Monday, December 17, 2012

Birchbark Raku Vases





 
To create these "Ichibana" Raku vases my goal was to evoke a sense of birch bark not build a "fool the eye"  representation of a birch tree. I pressed thin slabs of clay onto and around a birch log I  collected from a downed tree. I pressed the clay carefully around sawed branches and other imperfections. I reversed the slab, pushing out the branch parts and slapped them around a cylinder. I did not want to disguise the fact that they were clay slabs so I left edges and torn ends. After bisque firing I used a liquid wax to paint anything I wanted black. That would be the branch parts and the little specks that are on natural birchbark. Glaze will not adhere to wax and those areas would turn black with smoke. I glazed the outside in a white crackle and the inside with a copper glaze.  After the reduction firing I got copper flashing along some edges, and coppery greens on the inside. It has an "abstract expressionist" sense of a realistic  artifact. Walking through the woods in the Adirondacks you see downed birches everywhere. The bark looks like this, torn, imperfect, ragged and beautiful.    The vases are from12 to 14in. tall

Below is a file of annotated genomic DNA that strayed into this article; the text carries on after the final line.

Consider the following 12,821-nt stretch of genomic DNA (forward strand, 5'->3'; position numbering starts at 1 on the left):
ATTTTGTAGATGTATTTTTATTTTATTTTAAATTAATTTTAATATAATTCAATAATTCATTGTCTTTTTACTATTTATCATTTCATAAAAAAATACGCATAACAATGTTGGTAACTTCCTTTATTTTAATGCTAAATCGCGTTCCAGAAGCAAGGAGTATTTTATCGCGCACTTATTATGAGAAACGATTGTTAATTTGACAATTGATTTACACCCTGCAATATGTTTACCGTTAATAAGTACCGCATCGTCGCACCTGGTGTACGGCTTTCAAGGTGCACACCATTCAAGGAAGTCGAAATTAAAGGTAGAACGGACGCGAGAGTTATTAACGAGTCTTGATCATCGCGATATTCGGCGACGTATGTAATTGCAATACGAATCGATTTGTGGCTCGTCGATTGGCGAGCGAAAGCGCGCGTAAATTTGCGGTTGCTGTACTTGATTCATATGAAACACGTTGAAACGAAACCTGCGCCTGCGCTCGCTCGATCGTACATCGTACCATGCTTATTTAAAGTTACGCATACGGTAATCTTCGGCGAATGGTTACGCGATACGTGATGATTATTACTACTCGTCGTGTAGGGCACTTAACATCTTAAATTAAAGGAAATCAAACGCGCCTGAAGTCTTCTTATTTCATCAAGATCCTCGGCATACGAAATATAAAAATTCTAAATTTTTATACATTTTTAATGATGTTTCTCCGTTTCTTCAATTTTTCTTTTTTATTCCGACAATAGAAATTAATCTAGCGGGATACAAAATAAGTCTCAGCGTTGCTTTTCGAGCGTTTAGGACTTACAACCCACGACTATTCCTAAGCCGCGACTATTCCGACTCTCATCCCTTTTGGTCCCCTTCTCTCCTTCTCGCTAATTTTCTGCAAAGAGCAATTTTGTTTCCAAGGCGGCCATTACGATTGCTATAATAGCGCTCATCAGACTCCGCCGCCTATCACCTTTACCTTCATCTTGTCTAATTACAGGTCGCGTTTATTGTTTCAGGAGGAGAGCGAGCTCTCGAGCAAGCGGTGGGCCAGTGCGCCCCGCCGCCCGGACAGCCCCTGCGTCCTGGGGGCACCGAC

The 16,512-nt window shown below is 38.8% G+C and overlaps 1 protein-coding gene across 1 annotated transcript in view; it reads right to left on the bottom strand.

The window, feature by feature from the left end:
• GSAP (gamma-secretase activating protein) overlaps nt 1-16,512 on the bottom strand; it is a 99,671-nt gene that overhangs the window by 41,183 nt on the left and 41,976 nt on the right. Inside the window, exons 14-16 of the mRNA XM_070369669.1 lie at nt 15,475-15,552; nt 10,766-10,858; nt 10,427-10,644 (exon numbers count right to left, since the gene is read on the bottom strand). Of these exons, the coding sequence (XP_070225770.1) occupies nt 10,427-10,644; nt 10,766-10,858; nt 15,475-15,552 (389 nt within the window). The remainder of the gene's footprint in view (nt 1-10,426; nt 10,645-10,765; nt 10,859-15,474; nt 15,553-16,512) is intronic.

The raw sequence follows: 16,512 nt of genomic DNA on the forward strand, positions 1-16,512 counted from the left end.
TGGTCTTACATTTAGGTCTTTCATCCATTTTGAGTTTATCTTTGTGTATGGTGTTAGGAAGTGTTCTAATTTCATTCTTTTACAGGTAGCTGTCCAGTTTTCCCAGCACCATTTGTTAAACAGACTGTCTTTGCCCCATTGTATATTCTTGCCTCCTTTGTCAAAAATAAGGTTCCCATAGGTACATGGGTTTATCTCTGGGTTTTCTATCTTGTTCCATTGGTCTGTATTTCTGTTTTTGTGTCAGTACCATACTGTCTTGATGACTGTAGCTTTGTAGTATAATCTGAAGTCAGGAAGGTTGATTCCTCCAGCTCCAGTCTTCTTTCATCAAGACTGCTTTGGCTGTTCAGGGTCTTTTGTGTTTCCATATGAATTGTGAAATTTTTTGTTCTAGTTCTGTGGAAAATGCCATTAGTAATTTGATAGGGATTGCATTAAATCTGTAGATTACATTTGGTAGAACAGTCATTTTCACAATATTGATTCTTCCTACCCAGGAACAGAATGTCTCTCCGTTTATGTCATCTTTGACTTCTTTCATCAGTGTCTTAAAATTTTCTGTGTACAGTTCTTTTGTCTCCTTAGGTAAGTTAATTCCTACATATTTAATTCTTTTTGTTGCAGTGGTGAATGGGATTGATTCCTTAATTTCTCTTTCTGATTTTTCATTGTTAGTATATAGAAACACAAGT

Raku Vessel #1


A rather large pot, 12 in diam. 10in tall. hand- built,slab,coil and pinch method with a raku black glaze. Very light, less than a lb.

Raku

That's me on the left. In order to know when to pull the pots out of the kiln you actually have to look inside to see how the glaze is settling.

video
 I have been taking a break from painting for awhile and exploring  my interests in raku pottery. Pictured is the small gas kiln (claydog.com) I used and the pits where the vessels find their color. A Raku firing is an interesting process. It originated in Japan with Zen monks and stresses natural forms and the accidental and spontaneous. American Raku was popularized by Paul Soldner in the '50's when he dropped a molten pot in  the leaves by accident . When he covered it up to put out the fire he found rich colors and metals came to the surface of the pot. What happens is when a hot ,glowing pot is taken out of the kiln and placed in a bed of combustables flames happen. The pit is covered and the fire consumes all the oxygen in the pit. In an oxygen free atmosphere all the metals in the glazes come to the surface (called a reduction) to create copper and silver shines as well as black crackle lines where the smoke gets into the surface. It's also great fun. I believe Raku translates roughly to mean "Party". Pictures of the actual pots will follow as soon as I take them.